A cadre of Soviet psychics, led by a teenaged girl, struggle against a Nazi brigade attempting to resurrect a centuries-dead malevolent spirit and turn the tide of WWII. The animation and production design are courtesy of the visionaries at Studio 4°C, with a story by writers from the Russian studio Molot. The whole package is impressive, but falls a little short especially towards the end—although it’s at the very least a wholly original creation instead of an adaptation of an existing piece of material.
- Creative, original co-production from Japan and Russia.
- Solid animation courtesy of mavericks Studio 4°C.
- Middling story which also peters out somewhat towards the end.
- Director: Yoshiharu Ashino
- Released By: Anchor Bay Entertainment
- Distributed Domestically By: Anchor Bay Entertainment
- Price: $29.99 (DB) / $24.99 (DVD)
- Age Rating: Unrated (suggested for mature audiences)
- Science Fiction
- Alternate History
The occult side of WWII
First Squad: The Moment of Truth deals with an idea that’s been explored before in Western comics and movies like Hellboy, Raiders of the Lost Ark and Captain America. WWII was fought not only by soldiers, but by experts of the occult on both sides—specifically on the Nazi side, thanks to Hitler’s obsession with mystical artifacts and powers.
First Squad’s novel in that it gives us the Russian side of the struggle—“Division Six,” a clandestine unit made up mainly of young people with powers of telepathy, precognition and other supernatural abilities. Among them was little Nadya, formerly of a family of circus performers, drafted into Six along with several cohorts her age (one of whom she has a crush on). When a German division attacks, her comrades are killed and Nadya loses her memory.
We first meet Nadya months after this incident, traveling with a shabby little troupe that goes around entertaining the soldiers on the front lines, USO-style. Her trick is to walk out blindfolded and to correctly say the names of soldiers she’s never met or seen, but it’s no gimmick: she really can do such things. Then she has horrible premonitions of everyone in the area being killed, and seconds later it comes true as German bombs rain down on them all once more.
After much struggle—which includes an encounter with a pair of sneering female German soldiers straight out of Ilsa: She-Wolf of the SS—Nadya finally returns to Moscow and the leader of her unit, a general clandestine enough that his own comrades think he’s dead. The visions Nadya’s been having point towards disaster: the German paranormal squad plans to resurrect a knight who’s been dead for several hundred years and lead him in a key charge against a Russian division, a fight that could turn the tide of the war decisively in the Nazis’ favor (the “Moment of Truth” of the title).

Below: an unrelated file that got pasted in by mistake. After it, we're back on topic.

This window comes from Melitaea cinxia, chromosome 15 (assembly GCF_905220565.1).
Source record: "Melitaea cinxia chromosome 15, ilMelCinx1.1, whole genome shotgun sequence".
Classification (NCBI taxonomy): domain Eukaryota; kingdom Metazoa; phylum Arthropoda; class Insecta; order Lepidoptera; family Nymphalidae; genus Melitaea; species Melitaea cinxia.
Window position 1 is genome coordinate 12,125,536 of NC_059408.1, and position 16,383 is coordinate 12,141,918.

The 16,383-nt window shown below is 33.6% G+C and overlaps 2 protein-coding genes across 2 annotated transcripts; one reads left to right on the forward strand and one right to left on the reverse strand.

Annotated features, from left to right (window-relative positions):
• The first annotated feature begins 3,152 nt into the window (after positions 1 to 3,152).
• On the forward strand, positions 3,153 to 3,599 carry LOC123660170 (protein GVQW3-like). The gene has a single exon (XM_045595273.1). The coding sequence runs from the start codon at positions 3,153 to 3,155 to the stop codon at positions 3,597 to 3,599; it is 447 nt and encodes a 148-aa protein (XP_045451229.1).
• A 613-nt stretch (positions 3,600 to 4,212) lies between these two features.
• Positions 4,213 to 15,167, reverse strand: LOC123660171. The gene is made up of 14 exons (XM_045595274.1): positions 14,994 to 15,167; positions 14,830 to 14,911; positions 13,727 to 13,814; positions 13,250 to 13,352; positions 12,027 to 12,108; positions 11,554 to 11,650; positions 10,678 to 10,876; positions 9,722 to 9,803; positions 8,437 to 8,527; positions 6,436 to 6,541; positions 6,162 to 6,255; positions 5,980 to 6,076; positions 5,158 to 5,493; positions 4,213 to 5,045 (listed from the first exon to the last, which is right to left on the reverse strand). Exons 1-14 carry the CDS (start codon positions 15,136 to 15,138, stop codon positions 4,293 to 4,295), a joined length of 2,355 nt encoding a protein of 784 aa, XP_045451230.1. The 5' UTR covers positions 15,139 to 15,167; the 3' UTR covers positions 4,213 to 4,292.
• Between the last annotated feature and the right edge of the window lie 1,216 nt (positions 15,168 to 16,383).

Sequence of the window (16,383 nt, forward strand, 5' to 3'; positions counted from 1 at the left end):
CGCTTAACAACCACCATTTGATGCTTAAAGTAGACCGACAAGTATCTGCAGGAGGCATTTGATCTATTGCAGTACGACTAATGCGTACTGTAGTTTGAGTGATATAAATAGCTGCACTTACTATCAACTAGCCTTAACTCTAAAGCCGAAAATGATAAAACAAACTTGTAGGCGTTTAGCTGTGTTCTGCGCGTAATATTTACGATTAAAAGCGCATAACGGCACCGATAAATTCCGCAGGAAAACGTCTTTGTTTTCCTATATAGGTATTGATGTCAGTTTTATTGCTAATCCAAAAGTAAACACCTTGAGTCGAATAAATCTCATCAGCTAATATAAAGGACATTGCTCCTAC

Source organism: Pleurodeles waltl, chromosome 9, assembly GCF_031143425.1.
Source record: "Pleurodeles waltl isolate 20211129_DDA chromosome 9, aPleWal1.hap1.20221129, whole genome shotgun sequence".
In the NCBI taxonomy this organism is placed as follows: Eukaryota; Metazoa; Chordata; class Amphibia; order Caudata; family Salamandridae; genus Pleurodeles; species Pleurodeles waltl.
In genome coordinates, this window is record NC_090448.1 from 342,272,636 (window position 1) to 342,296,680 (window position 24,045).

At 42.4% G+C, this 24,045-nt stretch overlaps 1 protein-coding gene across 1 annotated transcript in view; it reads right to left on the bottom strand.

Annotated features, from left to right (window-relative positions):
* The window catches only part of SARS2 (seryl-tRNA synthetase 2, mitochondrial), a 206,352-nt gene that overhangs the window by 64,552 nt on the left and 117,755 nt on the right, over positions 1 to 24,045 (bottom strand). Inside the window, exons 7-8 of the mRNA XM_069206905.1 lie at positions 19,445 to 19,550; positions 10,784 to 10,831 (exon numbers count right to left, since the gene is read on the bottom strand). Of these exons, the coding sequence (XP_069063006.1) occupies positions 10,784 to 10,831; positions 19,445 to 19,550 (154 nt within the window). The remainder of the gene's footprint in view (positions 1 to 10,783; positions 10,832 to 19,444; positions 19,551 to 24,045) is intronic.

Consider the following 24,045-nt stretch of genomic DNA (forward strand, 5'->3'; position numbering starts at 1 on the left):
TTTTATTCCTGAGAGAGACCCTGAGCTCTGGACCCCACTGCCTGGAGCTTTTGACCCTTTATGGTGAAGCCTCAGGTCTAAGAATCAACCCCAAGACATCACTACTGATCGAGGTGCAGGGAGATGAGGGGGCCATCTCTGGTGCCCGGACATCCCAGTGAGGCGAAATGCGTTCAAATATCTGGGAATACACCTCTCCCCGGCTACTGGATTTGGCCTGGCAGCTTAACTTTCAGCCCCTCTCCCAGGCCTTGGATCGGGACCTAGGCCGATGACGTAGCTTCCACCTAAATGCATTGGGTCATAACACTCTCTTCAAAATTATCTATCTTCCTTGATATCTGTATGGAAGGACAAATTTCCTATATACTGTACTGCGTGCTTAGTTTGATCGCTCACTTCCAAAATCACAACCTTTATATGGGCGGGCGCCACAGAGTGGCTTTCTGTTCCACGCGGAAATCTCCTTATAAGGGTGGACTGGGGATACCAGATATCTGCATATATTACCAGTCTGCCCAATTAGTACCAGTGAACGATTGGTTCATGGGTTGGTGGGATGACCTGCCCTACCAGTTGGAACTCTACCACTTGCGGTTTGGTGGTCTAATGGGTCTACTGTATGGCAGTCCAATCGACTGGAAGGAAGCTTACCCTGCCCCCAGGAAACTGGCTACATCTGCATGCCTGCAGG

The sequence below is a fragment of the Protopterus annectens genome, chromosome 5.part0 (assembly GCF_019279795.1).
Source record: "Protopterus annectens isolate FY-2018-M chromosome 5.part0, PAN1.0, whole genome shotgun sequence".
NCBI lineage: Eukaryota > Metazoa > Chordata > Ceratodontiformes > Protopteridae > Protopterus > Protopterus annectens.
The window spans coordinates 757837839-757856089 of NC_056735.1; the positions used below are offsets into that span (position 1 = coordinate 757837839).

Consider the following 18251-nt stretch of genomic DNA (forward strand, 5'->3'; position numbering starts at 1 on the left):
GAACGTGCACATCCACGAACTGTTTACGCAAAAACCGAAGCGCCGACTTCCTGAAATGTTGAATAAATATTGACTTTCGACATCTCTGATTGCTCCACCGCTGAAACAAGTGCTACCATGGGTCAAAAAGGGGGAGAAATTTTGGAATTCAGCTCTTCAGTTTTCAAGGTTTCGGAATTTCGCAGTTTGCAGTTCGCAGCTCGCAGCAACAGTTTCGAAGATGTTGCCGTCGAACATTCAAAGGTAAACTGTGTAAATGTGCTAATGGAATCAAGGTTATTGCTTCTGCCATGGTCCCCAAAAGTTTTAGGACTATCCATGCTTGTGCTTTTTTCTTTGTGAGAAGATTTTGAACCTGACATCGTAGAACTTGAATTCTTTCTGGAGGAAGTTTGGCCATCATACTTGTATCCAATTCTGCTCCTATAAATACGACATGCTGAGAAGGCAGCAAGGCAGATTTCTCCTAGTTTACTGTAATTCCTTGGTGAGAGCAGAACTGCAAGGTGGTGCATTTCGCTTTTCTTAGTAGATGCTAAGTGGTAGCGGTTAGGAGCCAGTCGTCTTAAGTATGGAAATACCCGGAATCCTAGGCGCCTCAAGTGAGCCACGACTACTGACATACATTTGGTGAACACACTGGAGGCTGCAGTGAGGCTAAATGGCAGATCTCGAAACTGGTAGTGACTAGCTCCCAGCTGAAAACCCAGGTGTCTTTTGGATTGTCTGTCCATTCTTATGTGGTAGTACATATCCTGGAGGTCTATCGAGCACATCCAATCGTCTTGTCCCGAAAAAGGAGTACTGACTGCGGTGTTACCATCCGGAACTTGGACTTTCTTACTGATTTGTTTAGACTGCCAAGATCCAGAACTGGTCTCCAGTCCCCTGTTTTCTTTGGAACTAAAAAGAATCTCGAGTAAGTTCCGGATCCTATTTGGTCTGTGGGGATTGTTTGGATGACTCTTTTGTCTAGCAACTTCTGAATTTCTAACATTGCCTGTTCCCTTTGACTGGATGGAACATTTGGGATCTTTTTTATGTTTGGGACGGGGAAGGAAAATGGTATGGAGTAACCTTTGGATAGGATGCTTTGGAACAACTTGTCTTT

Division Six’s plan to fight this is no less crazy. They will use a newly-developed piece of technology to allow Nadya to make contact with the world of the dead and persuade her deceased comrades to cross the veil and help prevent history from shifting. They don’t need a whole lot of persuading, as it turns out, but there are complications all along the way—like how Nadya’s comrades have to fight their way back up into the real world through Nadya’s subconscious, which is a rather hostile place to be.
Great looks, somewhat less-than-great story
The biggest and most obvious notable thing about First Squad is that it’s a Russian-Japanese co-production—one of the first of its kind, at least on this scale. Japanese animation studios have gradually started to collaborate on a broader scale with foreign cohorts; one of the biggest and most memorable such products was (and is) Afro Samurai. Such crossovers are a source of new ideas and inspiration, even if they sometimes fall short of the mark.
First Squad does fall a little short sometimes, but one area where it doesn’t fall down badly is the animation. The actual art was produced by Studio 4°C, the folks behind everything from The Animatrix to the new Thundercats animated series. It’s a little stiff at times, but there are endless standout moments: the battle scenes, the psychic warfare sequences, or a finely-choreographed moment when Nadya jumps onto a moving train—the wrong train—and has to quickly change tracks or be shot dead. One clear tipoff you’re dealing with a production company that makes anime is in the cutesy touches—like Nadya’s sword, which is a) a katana and b) has a bear charm hanging from it.
Less effective, but still interesting, is the way the directors have interspersed talking-heads clips from historians, war veterans, researchers, etc. in an attempt to give First Squad a mockumentary flavor. I was on the fence as to whether this made the whole thing more credible (as if that mattered!), or whether it was just an attempt to add some minutes to the movie’s running time. The biggest flaw is the ending, which seems great in theory—resurrected undead knights charging Russian soldiers on a frozen lake with psychic children battling them!—but the way it plays out on screen comes off as a little ridiculous. And the whole thing ends with a hook to allow a sequel, although I doubt one will be produced anytime soon.
Complaints aside, First Squad is a striking project. It’s an original, and that automatically makes it a little more interesting than the hordes of manga adaptations and spin-offs that usually crowd the release schedules in a given year.